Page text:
Friday Mar 07, 2014

Oracle VM Virtual Appliances Available for E-Business Suite Release 12.2.3

Oracle VM Virtual Appliances for E-Business Suite Release 12.2.3 are now available from the Oracle Software Delivery Cloud at this location:

 These virtual appliances can be imported into Oracle VM Manager to deploy E-Business Suite Linux 64-bit environments on compatible server-class machines running Oracle VM Server.  Alternatively, they can be imported into Oracle VM VirtualBox to create virtual machines on a desktop PC or laptop.

The virtual appliances deliver the full software stack, including the Oracle Linux 6.5 operating system, Oracle E-Business Suite, and additional required technology components.

The available Oracle E-Business Suite Release 12.2.3 virtual appliances are:

  1. Single Node VISION Demo
  2. VISION Demo Database Tier
  3. Production (PROD) Database Tier
  4. Application Tier
  5. Sparse Application Tier

These appliances can be used to support the following scenarios:

  • Single node E-Business Suite 12.2.3 installation: Choose the single node VISION Demo virtual appliance (Option 1 above) to create a unified virtual machine with the EBS 12.2.3 database and application tiers.
  • Multi-node E-Business Suite 12.2.3 installation: Create a multi-node system using the database virtual appliance of choice (either VISION or PROD) and the application tier virtual appliance. That is, Option 2 or 3 above, followed by Option 4.  You can then add secondary application tiers using Option 5.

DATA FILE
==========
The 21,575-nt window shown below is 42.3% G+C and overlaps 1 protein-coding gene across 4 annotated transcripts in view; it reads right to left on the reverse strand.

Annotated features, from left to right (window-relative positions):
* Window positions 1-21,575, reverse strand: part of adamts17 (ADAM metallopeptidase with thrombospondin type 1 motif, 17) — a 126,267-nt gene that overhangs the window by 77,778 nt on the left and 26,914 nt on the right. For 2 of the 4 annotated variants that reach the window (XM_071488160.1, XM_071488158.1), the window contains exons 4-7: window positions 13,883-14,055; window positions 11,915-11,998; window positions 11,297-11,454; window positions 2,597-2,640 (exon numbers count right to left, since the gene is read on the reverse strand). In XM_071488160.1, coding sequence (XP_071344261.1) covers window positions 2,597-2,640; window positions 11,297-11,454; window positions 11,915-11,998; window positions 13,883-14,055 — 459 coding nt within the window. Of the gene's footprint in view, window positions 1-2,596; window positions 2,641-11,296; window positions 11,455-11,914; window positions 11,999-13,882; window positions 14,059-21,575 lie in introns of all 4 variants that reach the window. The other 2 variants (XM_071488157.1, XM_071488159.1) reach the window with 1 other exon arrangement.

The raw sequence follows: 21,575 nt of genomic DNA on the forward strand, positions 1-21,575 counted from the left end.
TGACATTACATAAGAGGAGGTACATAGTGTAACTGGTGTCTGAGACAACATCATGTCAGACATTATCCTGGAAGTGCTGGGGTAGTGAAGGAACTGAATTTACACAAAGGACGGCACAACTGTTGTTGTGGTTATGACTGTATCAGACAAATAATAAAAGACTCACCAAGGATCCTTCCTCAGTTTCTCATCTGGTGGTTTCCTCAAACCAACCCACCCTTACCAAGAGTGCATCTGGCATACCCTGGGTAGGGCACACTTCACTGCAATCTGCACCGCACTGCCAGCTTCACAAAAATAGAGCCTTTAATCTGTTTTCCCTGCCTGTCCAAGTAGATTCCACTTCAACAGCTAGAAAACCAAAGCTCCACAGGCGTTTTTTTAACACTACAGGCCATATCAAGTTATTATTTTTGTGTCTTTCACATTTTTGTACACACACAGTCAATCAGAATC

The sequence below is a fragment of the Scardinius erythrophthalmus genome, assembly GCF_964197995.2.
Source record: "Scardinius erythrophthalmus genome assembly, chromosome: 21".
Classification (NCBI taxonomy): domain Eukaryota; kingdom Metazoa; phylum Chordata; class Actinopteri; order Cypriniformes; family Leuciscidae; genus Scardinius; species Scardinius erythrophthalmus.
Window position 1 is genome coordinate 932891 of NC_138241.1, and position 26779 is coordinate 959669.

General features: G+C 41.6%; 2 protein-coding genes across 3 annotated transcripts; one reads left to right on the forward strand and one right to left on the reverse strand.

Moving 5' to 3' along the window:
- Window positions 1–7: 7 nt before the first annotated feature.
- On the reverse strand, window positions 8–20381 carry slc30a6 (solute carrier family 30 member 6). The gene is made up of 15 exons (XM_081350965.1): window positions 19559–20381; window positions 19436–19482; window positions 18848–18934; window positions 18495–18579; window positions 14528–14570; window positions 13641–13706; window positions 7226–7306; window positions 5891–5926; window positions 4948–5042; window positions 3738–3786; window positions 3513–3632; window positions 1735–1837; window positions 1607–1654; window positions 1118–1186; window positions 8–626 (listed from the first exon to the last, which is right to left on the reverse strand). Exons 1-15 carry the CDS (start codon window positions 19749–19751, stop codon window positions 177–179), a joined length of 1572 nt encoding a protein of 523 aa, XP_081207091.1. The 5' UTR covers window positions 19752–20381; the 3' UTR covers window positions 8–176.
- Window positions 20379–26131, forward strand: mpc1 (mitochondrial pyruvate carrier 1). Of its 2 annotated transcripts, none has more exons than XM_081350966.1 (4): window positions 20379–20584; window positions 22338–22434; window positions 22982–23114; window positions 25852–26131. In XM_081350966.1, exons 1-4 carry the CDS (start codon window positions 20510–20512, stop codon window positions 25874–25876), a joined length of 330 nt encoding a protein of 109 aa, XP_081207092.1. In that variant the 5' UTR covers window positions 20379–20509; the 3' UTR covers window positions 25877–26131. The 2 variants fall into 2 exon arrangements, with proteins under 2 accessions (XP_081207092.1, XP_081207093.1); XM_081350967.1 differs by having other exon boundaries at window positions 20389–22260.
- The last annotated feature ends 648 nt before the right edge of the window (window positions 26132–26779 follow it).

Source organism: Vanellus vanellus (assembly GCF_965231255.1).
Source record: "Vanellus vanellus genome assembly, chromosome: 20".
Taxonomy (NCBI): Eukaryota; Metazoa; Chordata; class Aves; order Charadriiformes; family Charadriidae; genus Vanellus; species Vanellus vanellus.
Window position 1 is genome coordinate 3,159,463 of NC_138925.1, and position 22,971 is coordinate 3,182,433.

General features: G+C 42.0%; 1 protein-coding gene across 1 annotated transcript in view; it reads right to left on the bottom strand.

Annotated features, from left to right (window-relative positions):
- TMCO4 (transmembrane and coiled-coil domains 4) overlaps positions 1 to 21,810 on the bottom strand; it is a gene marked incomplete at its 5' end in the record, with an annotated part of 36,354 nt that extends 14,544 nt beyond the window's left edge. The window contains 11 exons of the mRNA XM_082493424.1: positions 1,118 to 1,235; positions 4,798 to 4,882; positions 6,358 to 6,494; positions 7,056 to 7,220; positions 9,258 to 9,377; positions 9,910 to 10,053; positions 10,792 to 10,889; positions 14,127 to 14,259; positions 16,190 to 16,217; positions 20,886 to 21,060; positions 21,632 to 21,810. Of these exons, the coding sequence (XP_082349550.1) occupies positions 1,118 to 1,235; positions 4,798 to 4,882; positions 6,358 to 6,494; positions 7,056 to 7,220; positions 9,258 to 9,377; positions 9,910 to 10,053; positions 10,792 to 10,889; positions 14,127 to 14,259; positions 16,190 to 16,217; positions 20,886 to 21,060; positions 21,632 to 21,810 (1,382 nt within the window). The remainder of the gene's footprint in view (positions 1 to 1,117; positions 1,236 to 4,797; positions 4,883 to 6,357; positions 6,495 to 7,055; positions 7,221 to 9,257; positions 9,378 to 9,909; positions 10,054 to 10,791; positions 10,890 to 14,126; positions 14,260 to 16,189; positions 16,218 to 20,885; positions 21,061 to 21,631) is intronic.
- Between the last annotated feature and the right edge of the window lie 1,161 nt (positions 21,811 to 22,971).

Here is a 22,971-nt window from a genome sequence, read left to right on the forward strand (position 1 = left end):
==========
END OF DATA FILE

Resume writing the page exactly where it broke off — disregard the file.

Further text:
• Operating system-only installation (Oracle Linux 6.5): The sparse application tier virtual appliance (Option 5) includes the necessary operating system packages, kernel parameter settings, and users (oracle and applmgr) required to install Oracle E-Business Suite, providing benefit for customers who plan to use Rapid Install for their 12.1.3 or 12.2.3 installation.
References

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Thursday May 09, 2013

Configuring Integrated SOA Gateway in Multinode EBS Environments

The E-Business Suite's three-tier architecture consists of application tier services such as Web Application Services (oacore, oafm, Forms), Web Entry Point Services, Batch Processing Services, Root Services and database tier processes and data. A node represents a physical server with a set of processes. When application and database processes are distributed across multiple servers, it is called a multi-node installation. Generally, a hardware load-balancer is used to distribute EBS traffic between multiple nodes.

Load-balanced multi-node EBS environment

Oracle E-Business Suite Integrated SOA Gateway (ISG) provides a SOA-based infrastructure to provide and consume web service in EBS. The Integrated SOA Gateway can be configured for use in multi-node EBS environments; see:

Configuring Oracle E-Business Suite Integrated SOA Gateway Release 12.1.2 and Release 12.1.3 in a Multinode Environment (Note 1081100.1)